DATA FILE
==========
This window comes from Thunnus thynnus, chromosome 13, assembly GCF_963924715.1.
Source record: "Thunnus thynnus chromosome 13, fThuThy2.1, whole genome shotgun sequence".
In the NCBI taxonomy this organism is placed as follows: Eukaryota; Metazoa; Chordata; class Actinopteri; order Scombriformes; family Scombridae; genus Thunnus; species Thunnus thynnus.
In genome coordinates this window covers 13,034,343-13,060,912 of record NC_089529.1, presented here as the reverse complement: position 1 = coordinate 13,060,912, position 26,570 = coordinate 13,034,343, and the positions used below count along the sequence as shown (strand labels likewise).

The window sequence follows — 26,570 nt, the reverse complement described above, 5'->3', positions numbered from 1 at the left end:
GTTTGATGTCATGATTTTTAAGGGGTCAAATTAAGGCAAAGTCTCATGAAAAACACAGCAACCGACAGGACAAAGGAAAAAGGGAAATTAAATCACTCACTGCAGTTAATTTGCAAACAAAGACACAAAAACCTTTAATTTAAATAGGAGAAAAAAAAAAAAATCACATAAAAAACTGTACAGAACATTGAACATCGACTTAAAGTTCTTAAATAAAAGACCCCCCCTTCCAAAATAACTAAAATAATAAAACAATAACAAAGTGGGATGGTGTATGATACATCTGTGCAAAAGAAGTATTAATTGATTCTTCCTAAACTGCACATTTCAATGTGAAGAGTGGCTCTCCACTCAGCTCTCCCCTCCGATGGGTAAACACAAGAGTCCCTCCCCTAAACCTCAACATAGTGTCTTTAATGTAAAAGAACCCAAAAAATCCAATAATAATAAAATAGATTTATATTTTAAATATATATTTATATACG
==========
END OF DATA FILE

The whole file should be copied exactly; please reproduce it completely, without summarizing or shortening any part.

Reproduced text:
This window comes from Thunnus thynnus, chromosome 13, assembly GCF_963924715.1.
Source record: "Thunnus thynnus chromosome 13, fThuThy2.1, whole genome shotgun sequence".
In the NCBI taxonomy this organism is placed as follows: Eukaryota; Metazoa; Chordata; class Actinopteri; order Scombriformes; family Scombridae; genus Thunnus; species Thunnus thynnus.
In genome coordinates this window covers 13,034,343-13,060,912 of record NC_089529.1, presented here as the reverse complement: position 1 = coordinate 13,060,912, position 26,570 = coordinate 13,034,343, and the positions used below count along the sequence as shown (strand labels likewise).

The window sequence follows — 26,570 nt, the reverse complement described above, 5'->3', positions numbered from 1 at the left end:
GTTTGATGTCATGATTTTTAAGGGGTCAAATTAAGGCAAAGTCTCATGAAAAACACAGCAACCGACAGGACAAAGGAAAAAGGGAAATTAAATCACTCACTGCAGTTAATTTGCAAACAAAGACACAAAAACCTTTAATTTAAATAGGAGAAAAAAAAAAAAATCACATAAAAAACTGTACAGAACATTGAACATCGACTTAAAGTTCTTAAATAAAAGACCCCCCCTTCCAAAATAACTAAAATAATAAAACAATAACAAAGTGGGATGGTGTATGATACATCTGTGCAAAAGAAGTATTAATTGATTCTTCCTAAACTGCACATTTCAATGTGAAGAGTGGCTCTCCACTCAGCTCTCCCCTCCGATGGGTAAACACAAGAGTCCCTCCCCTAAACCTCAACATAGTGTCTTTAATGTAAAAGAACCCAAAAAATCCAATAATAATAAAATAGATTTATATTTTAAATATATATTTATATACG